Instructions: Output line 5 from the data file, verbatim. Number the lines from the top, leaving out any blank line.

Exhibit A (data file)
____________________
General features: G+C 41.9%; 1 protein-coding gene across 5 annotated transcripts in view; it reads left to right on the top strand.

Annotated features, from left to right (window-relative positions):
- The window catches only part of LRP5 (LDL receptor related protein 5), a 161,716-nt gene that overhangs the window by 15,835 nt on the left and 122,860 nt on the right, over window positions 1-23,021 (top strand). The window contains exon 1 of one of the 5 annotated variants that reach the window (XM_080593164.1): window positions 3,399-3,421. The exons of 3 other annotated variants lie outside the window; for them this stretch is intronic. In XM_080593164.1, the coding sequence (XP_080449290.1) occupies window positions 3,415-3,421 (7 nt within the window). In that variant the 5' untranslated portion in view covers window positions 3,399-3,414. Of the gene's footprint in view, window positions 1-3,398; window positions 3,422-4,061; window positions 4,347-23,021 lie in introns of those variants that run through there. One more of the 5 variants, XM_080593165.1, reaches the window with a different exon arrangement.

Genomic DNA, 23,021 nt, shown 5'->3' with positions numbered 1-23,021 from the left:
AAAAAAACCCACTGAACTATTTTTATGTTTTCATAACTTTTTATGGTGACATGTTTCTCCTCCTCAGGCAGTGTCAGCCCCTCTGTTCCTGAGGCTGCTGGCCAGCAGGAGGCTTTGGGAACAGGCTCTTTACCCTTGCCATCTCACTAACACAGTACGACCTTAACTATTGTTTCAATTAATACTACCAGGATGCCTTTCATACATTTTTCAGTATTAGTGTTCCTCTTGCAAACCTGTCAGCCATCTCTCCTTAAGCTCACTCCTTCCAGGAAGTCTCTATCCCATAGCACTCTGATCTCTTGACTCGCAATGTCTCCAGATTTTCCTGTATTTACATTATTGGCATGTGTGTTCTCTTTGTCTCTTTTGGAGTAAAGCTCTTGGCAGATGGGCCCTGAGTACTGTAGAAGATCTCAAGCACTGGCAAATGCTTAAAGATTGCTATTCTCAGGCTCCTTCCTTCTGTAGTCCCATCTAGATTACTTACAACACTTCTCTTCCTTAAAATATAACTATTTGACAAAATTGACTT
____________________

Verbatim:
AAAAAAACCCACTGAACTATTTTTATGTTTTCATAACTTTTTATGGTGACATGTTTCTCCTCCTCAGGCAGTGTCAGCCCCTCTGTTCCTGAGGCTGCTGGCCAGCAGGAGGCTTTGGGAACAGGCTCTTTACCCTTGCCATCTCACTAACACAGTACGACCTTAACTATTGTTTCAATTAATACTACCAGGATGCCTTTCATACATTTTTCAGTATTAGTGTTCCTCTTGCAAACCTGTCAGCCATCTCTCCTTAAGCTCACTCCTTCCAGGAAGTCTCTATCCCATAGCACTCTGATCTCTTGACTCGCAATGTCTCCAGATTTTCCTGTATTTACATTATTGGCATGTGTGTTCTCTTTGTCTCTTTTGGAGTAAAGCTCTTGGCAGATGGGCCCTGAGTACTGTAGAAGATCTCAAGCACTGGCAAATGCTTAAAGATTGCTATTCTCAGGCTCCTTCCTTCTGTAGTCCCATCTAGATTACTTACAACACTTCTCTTCCTTAAAATATAACTATTTGACAAAATTGACTT